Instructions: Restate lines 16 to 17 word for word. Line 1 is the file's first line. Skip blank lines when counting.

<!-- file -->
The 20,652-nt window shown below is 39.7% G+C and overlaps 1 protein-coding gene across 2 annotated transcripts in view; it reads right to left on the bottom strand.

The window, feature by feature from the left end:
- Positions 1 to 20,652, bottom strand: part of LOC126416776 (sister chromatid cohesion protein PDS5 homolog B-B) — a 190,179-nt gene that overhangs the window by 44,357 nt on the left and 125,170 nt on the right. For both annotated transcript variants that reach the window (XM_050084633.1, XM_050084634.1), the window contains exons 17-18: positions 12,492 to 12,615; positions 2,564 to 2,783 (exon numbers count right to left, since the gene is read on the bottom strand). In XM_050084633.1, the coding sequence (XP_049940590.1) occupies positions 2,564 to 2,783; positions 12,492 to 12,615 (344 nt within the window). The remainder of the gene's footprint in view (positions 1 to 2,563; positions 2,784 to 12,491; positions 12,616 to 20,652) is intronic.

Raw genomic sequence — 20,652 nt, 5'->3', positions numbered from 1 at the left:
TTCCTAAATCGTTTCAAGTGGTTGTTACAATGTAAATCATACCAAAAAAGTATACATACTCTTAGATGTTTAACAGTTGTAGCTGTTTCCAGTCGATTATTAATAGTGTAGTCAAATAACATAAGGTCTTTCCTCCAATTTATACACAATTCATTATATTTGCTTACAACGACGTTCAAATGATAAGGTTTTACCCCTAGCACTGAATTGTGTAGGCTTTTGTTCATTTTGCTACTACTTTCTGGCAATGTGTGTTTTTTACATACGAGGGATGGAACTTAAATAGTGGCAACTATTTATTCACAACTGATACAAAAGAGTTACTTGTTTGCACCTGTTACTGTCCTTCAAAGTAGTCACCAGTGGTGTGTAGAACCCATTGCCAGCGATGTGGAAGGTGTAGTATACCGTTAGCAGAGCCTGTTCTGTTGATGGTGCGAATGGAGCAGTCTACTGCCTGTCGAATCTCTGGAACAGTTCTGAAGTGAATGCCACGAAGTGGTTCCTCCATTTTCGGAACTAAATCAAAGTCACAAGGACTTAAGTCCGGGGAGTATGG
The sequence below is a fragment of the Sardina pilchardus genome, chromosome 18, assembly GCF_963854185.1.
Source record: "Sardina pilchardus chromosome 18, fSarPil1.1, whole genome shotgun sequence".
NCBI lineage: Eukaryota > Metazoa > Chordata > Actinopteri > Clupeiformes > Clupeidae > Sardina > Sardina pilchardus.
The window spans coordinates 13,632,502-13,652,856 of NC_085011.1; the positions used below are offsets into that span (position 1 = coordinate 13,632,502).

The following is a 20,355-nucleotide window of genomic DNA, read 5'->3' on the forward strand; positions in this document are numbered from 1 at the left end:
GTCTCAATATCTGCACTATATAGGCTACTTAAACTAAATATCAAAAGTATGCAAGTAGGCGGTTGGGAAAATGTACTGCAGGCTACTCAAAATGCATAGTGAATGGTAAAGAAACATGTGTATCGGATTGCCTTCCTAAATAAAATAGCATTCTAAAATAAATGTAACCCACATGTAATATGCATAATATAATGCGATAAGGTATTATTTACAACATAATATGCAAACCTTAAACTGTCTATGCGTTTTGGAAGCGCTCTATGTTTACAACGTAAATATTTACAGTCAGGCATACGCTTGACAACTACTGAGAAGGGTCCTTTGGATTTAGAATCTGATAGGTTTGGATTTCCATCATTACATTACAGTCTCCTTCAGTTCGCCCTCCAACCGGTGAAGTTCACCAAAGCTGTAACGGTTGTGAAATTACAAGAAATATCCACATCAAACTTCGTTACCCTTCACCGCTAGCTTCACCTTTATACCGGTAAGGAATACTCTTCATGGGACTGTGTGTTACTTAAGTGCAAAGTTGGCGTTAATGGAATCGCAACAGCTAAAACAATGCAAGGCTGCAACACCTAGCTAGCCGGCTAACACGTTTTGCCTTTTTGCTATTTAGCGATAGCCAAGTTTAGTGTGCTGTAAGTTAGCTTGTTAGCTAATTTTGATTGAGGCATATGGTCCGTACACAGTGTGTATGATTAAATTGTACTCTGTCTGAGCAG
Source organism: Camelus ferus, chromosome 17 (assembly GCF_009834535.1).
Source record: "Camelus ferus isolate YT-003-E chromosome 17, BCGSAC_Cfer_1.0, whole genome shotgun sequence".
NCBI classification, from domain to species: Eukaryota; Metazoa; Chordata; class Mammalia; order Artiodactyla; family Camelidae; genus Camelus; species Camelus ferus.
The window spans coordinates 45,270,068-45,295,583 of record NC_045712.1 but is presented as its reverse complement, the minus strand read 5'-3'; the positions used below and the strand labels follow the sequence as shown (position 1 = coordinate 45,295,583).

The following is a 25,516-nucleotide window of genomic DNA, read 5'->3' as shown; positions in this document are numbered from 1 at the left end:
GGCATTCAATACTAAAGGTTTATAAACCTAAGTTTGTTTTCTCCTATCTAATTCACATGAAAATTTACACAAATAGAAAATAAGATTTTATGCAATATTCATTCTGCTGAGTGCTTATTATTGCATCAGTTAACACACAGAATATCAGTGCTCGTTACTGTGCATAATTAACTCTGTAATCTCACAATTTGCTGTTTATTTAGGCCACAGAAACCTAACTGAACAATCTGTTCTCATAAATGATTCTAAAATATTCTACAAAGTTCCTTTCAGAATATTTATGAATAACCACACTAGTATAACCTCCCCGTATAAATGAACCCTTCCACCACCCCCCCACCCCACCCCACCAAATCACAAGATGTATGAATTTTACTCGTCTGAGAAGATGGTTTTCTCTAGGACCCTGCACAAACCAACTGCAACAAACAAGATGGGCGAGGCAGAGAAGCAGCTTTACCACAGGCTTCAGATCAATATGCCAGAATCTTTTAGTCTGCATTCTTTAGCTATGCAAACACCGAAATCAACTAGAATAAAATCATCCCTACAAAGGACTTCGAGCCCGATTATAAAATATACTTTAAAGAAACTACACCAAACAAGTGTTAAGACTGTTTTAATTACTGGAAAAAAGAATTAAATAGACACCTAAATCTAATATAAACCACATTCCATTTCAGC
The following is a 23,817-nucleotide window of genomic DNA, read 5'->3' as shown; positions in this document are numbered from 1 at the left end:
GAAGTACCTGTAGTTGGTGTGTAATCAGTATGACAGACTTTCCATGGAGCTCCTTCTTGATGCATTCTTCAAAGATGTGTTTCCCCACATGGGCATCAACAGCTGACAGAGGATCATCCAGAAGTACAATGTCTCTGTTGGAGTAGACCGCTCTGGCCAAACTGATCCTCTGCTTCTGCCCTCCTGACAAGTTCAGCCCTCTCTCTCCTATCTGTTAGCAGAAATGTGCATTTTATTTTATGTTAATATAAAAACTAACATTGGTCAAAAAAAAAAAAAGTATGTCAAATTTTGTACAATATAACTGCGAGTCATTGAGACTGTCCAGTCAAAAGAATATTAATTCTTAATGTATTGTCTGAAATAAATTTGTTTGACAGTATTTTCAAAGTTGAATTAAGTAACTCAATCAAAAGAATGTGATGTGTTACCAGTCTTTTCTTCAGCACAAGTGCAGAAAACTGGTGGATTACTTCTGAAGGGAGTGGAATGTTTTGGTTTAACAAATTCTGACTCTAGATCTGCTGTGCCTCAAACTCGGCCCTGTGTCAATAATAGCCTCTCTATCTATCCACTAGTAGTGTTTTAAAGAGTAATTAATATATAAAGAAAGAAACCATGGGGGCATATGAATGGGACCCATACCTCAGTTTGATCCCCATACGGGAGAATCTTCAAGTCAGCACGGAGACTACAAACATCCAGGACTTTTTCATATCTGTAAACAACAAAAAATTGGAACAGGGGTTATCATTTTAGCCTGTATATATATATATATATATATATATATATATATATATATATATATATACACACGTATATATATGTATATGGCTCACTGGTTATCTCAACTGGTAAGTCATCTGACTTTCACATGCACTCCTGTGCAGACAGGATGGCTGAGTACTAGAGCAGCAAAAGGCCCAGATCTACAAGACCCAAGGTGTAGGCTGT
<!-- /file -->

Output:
The following is a 25,516-nucleotide window of genomic DNA, read 5'->3' as shown; positions in this document are numbered from 1 at the left end:
GGCATTCAATACTAAAGGTTTATAAACCTAAGTTTGTTTTCTCCTATCTAATTCACATGAAAATTTACACAAATAGAAAATAAGATTTTATGCAATATTCATTCTGCTGAGTGCTTATTATTGCATCAGTTAACACACAGAATATCAGTGCTCGTTACTGTGCATAATTAACTCTGTAATCTCACAATTTGCTGTTTATTTAGGCCACAGAAACCTAACTGAACAATCTGTTCTCATAAATGATTCTAAAATATTCTACAAAGTTCCTTTCAGAATATTTATGAATAACCACACTAGTATAACCTCCCCGTATAAATGAACCCTTCCACCACCCCCCCACCCCACCCCACCAAATCACAAGATGTATGAATTTTACTCGTCTGAGAAGATGGTTTTCTCTAGGACCCTGCACAAACCAACTGCAACAAACAAGATGGGCGAGGCAGAGAAGCAGCTTTACCACAGGCTTCAGATCAATATGCCAGAATCTTTTAGTCTGCATTCTTTAGCTATGCAAACACCGAAATCAACTAGAATAAAATCATCCCTACAAAGGACTTCGAGCCCGATTATAAAATATACTTTAAAGAAACTACACCAAACAAGTGTTAAGACTGTTTTAATTACTGGAAAAAAGAATTAAATAGACACCTAAATCTAATATAAACCACATTCCATTTCAGC